For many decades now, the Hendersonville Symphony Orchestra has staged annual concerts around a Holiday theme. The pandemic caused the cancellation of last year’s event, but this December HSO proudly returned with “An Appalachian Christmas,” an evening of music featuring the music of the region, and including three special guest stars. Ahead of the event, conductor Eric Scheider shared his plans for the December 11 show.
The HSO has a long tradition with its December concerts called “A Carolina Christmas.” How will the 2021 event be different from past concerts?
This program is probably more local than those programs were. A Carolina Christmas has been an eclectic blend of really wonderful holiday music from around the world. But for this program, I’m focusing on the history and the breadth of the music specifically to western North Carolina. We’re going to look at the history and the influences of American jazz, and the use of American traditional music in orchestral music.
Who are some of the composers whose music will be presented in the program?
We’re going to be doing the “Overture” to the Nutcracker Suite. It was arranged by Danny Strayhorn who was a member of Duke Ellington’s ensemble. It’s a really wonderful piece, influenced by Aaron Copland. Then we’re going to be diving right into some folk music by [composers including] James Taylor and Stephen Foster.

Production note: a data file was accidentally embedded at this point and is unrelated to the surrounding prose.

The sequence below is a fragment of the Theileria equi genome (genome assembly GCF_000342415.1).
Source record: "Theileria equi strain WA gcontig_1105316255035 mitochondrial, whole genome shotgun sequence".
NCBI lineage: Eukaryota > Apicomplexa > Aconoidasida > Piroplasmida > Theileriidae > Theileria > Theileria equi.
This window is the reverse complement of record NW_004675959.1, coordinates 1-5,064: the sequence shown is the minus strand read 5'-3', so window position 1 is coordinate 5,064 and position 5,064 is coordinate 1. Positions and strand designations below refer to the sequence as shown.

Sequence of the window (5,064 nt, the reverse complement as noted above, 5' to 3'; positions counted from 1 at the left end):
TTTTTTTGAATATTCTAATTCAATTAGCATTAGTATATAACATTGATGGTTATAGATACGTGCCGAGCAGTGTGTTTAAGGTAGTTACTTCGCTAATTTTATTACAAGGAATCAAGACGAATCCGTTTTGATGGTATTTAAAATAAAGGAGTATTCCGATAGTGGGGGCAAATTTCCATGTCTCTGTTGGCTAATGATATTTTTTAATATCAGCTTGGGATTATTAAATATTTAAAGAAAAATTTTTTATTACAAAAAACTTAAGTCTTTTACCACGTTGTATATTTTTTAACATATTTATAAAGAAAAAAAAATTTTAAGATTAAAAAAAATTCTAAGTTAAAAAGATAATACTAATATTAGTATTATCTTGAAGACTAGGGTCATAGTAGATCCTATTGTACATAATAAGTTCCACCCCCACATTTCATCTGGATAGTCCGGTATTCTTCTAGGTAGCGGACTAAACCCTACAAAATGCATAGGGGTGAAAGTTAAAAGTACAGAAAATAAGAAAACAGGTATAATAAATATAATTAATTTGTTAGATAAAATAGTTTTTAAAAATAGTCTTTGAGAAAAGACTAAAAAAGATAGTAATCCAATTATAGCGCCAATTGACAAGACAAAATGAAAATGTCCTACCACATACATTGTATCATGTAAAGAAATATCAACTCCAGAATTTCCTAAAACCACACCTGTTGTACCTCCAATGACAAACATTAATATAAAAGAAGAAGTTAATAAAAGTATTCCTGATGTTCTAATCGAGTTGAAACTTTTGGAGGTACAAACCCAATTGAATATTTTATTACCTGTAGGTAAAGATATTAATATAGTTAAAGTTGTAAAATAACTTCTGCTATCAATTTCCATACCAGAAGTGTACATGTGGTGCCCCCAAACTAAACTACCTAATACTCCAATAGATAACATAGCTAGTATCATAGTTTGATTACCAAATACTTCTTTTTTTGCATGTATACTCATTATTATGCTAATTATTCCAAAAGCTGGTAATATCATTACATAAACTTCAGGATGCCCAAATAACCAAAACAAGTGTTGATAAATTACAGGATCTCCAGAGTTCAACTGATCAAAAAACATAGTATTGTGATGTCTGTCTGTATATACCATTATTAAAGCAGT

Who are the guest perfomrers joining the HSO for this program?
We have three. A fantastic fiddler and songwriter, Julian Pinelli grew up in western North Carolina and actually played in the Hendersonville Symphony Youth Orchestra when he was a budding violinist. He just won the IBMA’s Momentum Award; his career is really blossoming this year.
We also have Graham Sharp on the banjo. He’s a member of the well-known bluegrass ensemble Steep Canyon Rangers. He’s an incredible songwriter for them, and he also writes music for his own side project. We’ll be doing some of the music that Julian has written, some of the music that Graham has written, along with some other traditional and folk music for the holidays.
We also have a really fine, fine classical singer named Amanda Horton. She’ll be singing some of this music with us, and she will also lead the audience in some singalongs.
What challenges does the HSO face when working with non-orchestral musicians in a program like this?
Working with a big orchestra is a very different type of logistical challenge than you would have in a 4-6 piece combo. But both Julian and Graham have worked extensively with orchestras, and we’re very fortunate to work with these musicians who are experienced in crossing the divide.
Probably the biggest logistical challenge is for the arrangers. We’re creating a dozen new arrangements for this performance. It’s a tremendously exciting opportunity for us to do new arrangements of beloved music, but it is also certainly an investment of time and resources for the symphony to be able to present that music for an audience. And we’re thrilled about that!